03/02/2012 11:01 am ET Updated May 02, 2012

No Birth Control? Better Start the Sex Savings Account

In the incredibly heated debate about birth control there is a very central character which seems to be backstage -- namely the man -- and not the one in the political pulpit but the one in the bedroom. The issue is preventing unwanted pregnancies, and unless there are a whole lot of immaculate conceptions going on, it takes two to tango.

Cougars with hot pool boys aside, men are normally the ones who initiate sex so the issue of choice is front and center for them as well. Just once I would like to see a reporter ask the men who are trying to impede access to birth control, "Sir, have you ever had sex?" I'm going to assume that would be a yes. "So is it your intention every time you have sex that you wish to create a child?"

What's the future like with women's limited access to birth control? Let me be blunt -- with Sen. Roy Blunt's amendment which would override President Obama's contraceptive coverage rule and would allow any employer to refuse to cover any kind of health care service for religious or moral reasons, all bets are off.
Guys, as I see it you will have two choices: You can wear a condom or you can leave a check for $100,000 on the bed stand to support your potential child's non-ivy-league-educated life. In a "friends with benefits" age, the benefit isn't supposed to be a monthly child support check. Unless abstinence works for you, and every warm apple pie quakes when you walk by, you'd better start your sex savings account early. At 100K a pop you're going to see a whole lot more 40-year-old virgins.

Listen guys, I know, I know, you say sex with a condom is like eating a January tomato, it's just not the full flavor experience. Well you have to realize if you don't take responsibility your partner may or may not be protecting herself, and with DNA paternity tests there's no way you can say "Don't blame me 'cause the rabbit done died."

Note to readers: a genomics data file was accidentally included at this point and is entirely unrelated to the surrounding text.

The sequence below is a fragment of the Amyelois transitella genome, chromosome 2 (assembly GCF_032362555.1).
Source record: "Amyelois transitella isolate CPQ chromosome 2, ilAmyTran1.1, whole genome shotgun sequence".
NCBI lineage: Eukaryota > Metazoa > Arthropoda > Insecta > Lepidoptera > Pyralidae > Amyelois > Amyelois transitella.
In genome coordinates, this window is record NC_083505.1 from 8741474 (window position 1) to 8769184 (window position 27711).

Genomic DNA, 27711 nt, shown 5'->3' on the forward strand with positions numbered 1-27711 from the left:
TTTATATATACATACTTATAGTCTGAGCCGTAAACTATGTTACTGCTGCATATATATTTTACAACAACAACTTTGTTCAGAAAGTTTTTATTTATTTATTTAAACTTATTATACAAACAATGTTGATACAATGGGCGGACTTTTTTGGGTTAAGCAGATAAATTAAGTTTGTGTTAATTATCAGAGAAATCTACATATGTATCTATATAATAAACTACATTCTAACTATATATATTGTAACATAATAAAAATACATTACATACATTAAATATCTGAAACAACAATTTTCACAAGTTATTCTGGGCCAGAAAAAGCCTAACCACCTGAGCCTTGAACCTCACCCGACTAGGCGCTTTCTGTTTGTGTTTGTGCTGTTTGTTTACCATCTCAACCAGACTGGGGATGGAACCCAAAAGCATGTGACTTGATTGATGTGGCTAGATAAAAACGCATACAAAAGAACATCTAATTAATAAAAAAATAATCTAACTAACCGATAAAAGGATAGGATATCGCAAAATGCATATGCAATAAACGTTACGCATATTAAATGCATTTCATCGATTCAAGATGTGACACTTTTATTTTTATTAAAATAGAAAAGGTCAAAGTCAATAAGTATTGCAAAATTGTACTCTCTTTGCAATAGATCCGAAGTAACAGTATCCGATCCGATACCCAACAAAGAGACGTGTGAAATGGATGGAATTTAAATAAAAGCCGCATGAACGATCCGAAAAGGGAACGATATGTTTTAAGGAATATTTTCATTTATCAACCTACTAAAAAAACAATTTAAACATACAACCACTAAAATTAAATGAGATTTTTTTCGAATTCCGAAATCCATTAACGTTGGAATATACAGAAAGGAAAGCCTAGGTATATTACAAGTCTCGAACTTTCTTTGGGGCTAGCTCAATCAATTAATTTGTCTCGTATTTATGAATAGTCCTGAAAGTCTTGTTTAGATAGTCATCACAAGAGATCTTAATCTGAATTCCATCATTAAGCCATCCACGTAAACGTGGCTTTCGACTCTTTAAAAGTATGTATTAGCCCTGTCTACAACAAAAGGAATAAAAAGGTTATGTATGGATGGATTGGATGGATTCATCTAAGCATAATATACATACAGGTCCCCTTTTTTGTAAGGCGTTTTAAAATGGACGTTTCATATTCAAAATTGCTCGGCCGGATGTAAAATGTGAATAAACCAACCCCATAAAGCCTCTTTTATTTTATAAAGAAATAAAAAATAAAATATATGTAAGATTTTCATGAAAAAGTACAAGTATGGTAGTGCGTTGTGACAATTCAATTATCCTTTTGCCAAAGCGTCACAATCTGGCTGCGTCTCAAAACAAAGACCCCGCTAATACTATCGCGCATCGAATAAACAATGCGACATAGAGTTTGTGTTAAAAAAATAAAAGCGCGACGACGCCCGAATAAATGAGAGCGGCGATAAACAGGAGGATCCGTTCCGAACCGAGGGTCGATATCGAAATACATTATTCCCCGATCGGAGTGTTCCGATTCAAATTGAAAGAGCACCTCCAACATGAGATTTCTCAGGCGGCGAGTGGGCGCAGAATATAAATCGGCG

On the financial side of the equation women are paying more for sex than men, and that doesn't even include an American Gigolo. Regular gynecological check-ups, pap smears, birth control devices or pills, STD screenings, etc. are the start. If anything is amiss there is a whole secondary cost of treating any problem. How many men do you know who visit a doctor once or twice a year for their reproductive health and get screened for any STDs? Some wouldn't seek out a doctor unless their John Thomas fell off. This also means that women are carrying not only the health burden but the cost burden for their reproductive health and that of their partner.

Health insurance plays a large role for the 98 percent of women (including Catholics) who use birth control. The picture of the uninsured woman who needs to depend on places like Planned Parenthood for her reproductive health is broader than many may think. As an individual in New York, you are probably looking at $600 a month or more for health insurance with possibly a $3,000 deductible. I know many accomplished professional women whose only health insurance is high doses of Vitamin C. For women who are insured through their workplace, you would think their employer would want them to be as healthy and productive as possible.

You can't of course speak of the political issue without speaking of the politicians. It's a slippery slope for male politicians who are for family values and against access to birth control who are having sex with women who aren't their wives. Unless hypocrisy is a huge turn on for you, or you think Newt is irresistible in his skivvies (don't make me go there), call out the contradiction.

If not birth control, what are the options? Do we wish to regress to the rhythm method? If men can't even remember their anniversaries, how are they supposed to keep their partner's monthly ovulation calendar in their mind? (Although, there is an app for that.)

What we are facing is a double standard for men and women. It seems that in terms of what's covered under health insurance an erection is not elective. While many insurance plans cover Viagra and similar drugs, women's pleasure is often "out of network." I've never seen an ad for a woman's drug which warns against an aroused clitoris lasting more than four hours.

Unless we are going to be a nation of cuddlers, sex for pleasure and not procreation will still prevail. Sex isn't a bad habit our country wants to shed like those extra pounds. For consenting adults, safe sex is an intimate and loving part of their relationship. Women and men deeply love one another romantically. Until they both choose if and when to have a child, why not make sure that affordable and safe birth control is as available as possible.

And guys -- think of what you can do with that extra $100,000.